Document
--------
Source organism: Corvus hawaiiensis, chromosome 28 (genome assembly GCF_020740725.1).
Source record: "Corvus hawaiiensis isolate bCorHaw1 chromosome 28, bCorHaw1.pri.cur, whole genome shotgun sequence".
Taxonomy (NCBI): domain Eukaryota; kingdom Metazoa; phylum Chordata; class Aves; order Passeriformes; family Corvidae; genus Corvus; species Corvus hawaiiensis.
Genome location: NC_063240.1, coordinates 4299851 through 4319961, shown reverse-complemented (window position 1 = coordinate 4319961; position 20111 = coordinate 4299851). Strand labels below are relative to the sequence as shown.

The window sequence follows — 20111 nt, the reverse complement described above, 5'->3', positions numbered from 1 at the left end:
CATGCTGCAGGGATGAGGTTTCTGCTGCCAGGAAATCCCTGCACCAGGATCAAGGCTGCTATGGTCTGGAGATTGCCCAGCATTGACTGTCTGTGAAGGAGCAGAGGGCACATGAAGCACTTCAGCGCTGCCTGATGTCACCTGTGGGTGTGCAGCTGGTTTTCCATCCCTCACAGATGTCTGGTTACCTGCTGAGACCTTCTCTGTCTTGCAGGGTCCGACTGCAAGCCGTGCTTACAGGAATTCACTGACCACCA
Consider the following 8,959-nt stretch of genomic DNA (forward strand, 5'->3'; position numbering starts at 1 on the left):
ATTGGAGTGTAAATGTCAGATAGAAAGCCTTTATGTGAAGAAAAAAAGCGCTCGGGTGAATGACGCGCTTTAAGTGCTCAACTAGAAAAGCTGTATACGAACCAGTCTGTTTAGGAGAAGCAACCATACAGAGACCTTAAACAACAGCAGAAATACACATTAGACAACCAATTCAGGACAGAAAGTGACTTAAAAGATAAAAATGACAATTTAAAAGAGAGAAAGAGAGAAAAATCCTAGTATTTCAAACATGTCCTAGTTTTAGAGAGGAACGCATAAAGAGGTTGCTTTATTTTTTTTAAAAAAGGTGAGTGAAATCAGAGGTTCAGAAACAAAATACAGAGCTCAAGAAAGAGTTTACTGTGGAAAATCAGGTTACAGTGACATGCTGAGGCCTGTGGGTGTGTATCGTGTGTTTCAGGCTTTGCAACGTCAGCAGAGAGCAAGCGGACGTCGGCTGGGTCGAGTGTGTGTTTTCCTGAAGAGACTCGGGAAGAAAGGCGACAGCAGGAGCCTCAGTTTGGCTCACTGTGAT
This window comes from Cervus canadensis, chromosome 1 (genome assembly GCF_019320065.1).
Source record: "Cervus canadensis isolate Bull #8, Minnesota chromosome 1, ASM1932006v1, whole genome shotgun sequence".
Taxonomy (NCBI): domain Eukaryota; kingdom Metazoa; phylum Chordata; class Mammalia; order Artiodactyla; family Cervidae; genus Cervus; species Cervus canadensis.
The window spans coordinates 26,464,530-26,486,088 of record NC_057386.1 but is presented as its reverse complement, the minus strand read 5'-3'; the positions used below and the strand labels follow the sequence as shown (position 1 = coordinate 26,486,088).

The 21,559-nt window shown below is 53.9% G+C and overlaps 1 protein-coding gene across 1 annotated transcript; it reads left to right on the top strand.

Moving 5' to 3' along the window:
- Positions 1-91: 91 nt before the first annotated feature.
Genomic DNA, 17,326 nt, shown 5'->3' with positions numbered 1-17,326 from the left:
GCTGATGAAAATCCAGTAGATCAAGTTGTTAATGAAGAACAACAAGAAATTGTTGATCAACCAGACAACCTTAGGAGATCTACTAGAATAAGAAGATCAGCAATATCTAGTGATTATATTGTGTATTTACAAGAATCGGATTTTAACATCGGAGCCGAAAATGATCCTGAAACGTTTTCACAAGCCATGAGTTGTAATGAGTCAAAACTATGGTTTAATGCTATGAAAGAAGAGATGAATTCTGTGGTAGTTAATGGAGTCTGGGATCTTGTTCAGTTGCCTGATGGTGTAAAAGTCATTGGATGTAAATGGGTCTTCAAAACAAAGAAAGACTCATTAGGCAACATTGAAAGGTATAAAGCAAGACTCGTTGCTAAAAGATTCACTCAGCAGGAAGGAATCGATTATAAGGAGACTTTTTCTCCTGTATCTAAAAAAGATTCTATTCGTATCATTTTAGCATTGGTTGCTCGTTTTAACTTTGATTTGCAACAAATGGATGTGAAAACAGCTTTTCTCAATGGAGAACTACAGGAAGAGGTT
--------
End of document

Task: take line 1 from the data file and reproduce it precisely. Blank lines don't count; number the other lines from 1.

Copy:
Source organism: Corvus hawaiiensis, chromosome 28 (genome assembly GCF_020740725.1).